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Select schools form new association; hope to unite LHSAA

LAFAYETTE -- Unity, not division.
That was the message that the LHSAA select school administrators wanted to portray after their meeting Monday at Tuerlings High School.
During the meeting, 70 of the LHSAA’s 108 select schools voted to ratify the constitution which forms the Louisiana Select Association (LSA). The LSA also chose a CEO, a deputy CEO, approved board members and held talks about the upcoming 2019-20 state championship sites for their schools.
The only school to vote no to the adoption of the constitution was Evangel Christian. Abstaining from the vote were Ouachita Christian, Lee High, McKinley High and Scotlandville. There were no representatives from the LHSAA on hand for the meeting.
Catholic High of Baton Rouge Athletic Director JP Kelly was selected as the inaugural CEO of the organization, while Catholic of New Iberia principal Stella Arabie was tabbed as the Deputy CEO.
According to Sacred Heart head coach Josh Harper, the LSA was created to give the select schools a collective voice that did not exist in the pass and not a way for those schools to branch away from the LHSAA.
“This organization will still be under the umbrella of the LHSAA,” stated Harper. “But, it will finally give the select schools a unified voice when it comes to voting on things related to the LHSAA. I really think that this is going to be good for the select schools. It will finally give us what we haven’t had in the past.”
Harper went on to say the purpose of creating the LSA was not to created more division within the LHSAA between select and non-select schools, but rather it was a tool to bring back the organization to the way it was before the split.
“What was done at the meeting should not be thought of as a way for the select schools to end their ties with the LHSAA,” Harper said. “Rather, it is a way for the select schools to aid in the process of bringing the LHSAA back together once again. I am one that wants to see the LHSAA unified once again in all aspects.”
The concept of the LSA was born out of the LHSAA’s approval to allow the select school to move their championship events away from the traditional sites. On Monday, the LSA saw its first light of day.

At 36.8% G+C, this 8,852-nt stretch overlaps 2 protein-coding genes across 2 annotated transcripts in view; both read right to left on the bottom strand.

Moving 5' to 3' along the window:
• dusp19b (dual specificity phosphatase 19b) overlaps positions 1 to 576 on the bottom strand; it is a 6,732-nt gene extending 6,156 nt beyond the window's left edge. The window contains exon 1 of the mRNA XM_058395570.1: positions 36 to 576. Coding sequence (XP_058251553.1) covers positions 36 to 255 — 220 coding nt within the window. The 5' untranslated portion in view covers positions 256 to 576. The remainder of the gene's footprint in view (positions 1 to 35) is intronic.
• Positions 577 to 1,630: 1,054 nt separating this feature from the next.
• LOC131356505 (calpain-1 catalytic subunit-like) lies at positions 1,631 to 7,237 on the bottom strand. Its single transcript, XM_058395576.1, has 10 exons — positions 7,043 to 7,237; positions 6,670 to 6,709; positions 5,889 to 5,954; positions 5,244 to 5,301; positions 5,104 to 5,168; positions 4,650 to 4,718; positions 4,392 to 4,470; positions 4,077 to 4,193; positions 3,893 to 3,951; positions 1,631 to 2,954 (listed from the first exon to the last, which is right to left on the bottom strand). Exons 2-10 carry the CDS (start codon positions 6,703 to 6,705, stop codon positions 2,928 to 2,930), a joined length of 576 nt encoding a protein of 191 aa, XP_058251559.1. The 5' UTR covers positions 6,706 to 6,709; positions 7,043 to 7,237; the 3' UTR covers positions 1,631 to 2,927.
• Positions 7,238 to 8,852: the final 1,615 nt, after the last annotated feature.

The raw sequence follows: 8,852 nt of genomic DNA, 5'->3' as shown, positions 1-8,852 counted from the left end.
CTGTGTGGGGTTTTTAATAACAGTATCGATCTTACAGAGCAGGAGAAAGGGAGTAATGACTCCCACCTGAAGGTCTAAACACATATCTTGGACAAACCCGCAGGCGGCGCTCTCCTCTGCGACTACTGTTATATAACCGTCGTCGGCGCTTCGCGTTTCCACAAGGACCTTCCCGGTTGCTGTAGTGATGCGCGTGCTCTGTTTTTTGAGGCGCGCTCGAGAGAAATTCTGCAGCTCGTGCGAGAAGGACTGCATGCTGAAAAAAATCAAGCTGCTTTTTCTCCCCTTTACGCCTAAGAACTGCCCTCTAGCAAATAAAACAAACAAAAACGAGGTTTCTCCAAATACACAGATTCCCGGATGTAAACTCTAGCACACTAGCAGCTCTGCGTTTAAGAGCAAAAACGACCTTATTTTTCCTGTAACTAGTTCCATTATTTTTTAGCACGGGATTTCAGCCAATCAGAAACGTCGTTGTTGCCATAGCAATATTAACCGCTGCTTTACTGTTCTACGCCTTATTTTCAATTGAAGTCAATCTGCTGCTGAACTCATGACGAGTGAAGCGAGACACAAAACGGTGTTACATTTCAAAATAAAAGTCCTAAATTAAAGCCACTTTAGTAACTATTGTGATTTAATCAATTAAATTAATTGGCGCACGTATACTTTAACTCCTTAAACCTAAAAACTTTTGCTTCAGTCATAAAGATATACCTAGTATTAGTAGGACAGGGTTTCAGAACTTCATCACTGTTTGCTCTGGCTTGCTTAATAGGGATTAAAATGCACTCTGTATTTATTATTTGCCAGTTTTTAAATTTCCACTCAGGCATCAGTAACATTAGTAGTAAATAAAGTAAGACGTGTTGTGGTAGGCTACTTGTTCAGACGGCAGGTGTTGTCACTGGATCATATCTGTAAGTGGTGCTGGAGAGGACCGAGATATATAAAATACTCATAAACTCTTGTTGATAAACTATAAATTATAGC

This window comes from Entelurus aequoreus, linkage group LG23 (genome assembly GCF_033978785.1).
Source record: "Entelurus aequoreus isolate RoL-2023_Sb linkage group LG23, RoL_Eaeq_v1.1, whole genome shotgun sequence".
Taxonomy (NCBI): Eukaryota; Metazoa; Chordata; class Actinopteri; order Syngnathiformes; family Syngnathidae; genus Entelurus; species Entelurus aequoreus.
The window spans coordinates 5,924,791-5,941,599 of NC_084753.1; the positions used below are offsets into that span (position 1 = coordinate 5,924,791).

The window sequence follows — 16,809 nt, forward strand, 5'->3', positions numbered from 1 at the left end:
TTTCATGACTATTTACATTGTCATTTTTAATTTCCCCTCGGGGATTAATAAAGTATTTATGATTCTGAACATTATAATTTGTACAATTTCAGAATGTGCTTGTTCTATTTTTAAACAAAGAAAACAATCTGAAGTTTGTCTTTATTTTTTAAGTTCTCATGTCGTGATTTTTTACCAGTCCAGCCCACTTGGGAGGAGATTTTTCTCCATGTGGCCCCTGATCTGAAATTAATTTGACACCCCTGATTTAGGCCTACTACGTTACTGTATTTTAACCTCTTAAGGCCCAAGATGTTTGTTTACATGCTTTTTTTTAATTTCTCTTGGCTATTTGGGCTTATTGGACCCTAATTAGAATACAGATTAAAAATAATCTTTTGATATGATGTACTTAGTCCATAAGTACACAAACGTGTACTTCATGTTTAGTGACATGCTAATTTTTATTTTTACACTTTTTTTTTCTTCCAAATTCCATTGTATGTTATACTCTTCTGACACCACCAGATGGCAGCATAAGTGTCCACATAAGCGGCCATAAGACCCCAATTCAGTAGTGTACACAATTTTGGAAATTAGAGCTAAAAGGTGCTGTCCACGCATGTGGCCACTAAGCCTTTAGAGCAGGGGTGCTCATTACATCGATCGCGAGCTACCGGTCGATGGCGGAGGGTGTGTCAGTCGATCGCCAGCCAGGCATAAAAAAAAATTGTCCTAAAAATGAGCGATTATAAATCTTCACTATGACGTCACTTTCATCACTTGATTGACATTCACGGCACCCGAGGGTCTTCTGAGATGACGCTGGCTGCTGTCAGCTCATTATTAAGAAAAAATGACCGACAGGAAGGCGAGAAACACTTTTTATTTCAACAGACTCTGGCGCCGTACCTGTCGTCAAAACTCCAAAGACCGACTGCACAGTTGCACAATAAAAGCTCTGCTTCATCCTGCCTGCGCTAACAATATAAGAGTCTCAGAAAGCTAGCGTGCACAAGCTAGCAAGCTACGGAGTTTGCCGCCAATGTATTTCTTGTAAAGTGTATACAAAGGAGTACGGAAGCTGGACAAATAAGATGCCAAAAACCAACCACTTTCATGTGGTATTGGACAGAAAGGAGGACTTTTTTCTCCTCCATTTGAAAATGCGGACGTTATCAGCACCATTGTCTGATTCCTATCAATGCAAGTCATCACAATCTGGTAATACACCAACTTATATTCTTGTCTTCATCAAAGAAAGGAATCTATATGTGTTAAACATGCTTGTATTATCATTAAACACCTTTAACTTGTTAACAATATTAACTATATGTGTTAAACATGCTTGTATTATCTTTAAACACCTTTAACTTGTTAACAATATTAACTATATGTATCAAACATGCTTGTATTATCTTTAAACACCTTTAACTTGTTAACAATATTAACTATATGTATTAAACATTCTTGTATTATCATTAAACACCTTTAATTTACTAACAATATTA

Following the vote on the constitution, the schools moved in to break away meetings, group according to the enrollment and each individual sports. One of the things that was told to the attendees was that several universities were interested in hosting a championship event for the select schools.
Universities that were mentioned were ULL, Tulane, Southeastern Louisiana and Southern. In fact, ULL was said to want to host these events at no cost to the LSA with the exception of security and any other expenses occurred, all the while allowing the schools to keep the gate money.
But, before the LSA could even begin to think about any one location to hold their championship events, the schools in the association would have to give up their rights to host said championship event. As it stands now, either the higher seeded team would host the championship or the contest would be played at a neutral sited agreed upon between the two competitors for that title.
The LSA would also have to seek sponsors for those championship events that would not conflict with the LHSAA, since they are still apart of that organization.
Asked if he thought the smaller select schools are afraid that the larger schools would take over the organization and shove the smaller schools to the side for their own interest, St. Ed’s head coach James Shiver shrugged off the notion.
“A majority of the LSA is made up of smaller schools,” commented Shiver. “As of now, I think that all the schools are wanting what is best for the common good of the organization. I could be wrong, but I do not think that will become a problem.”

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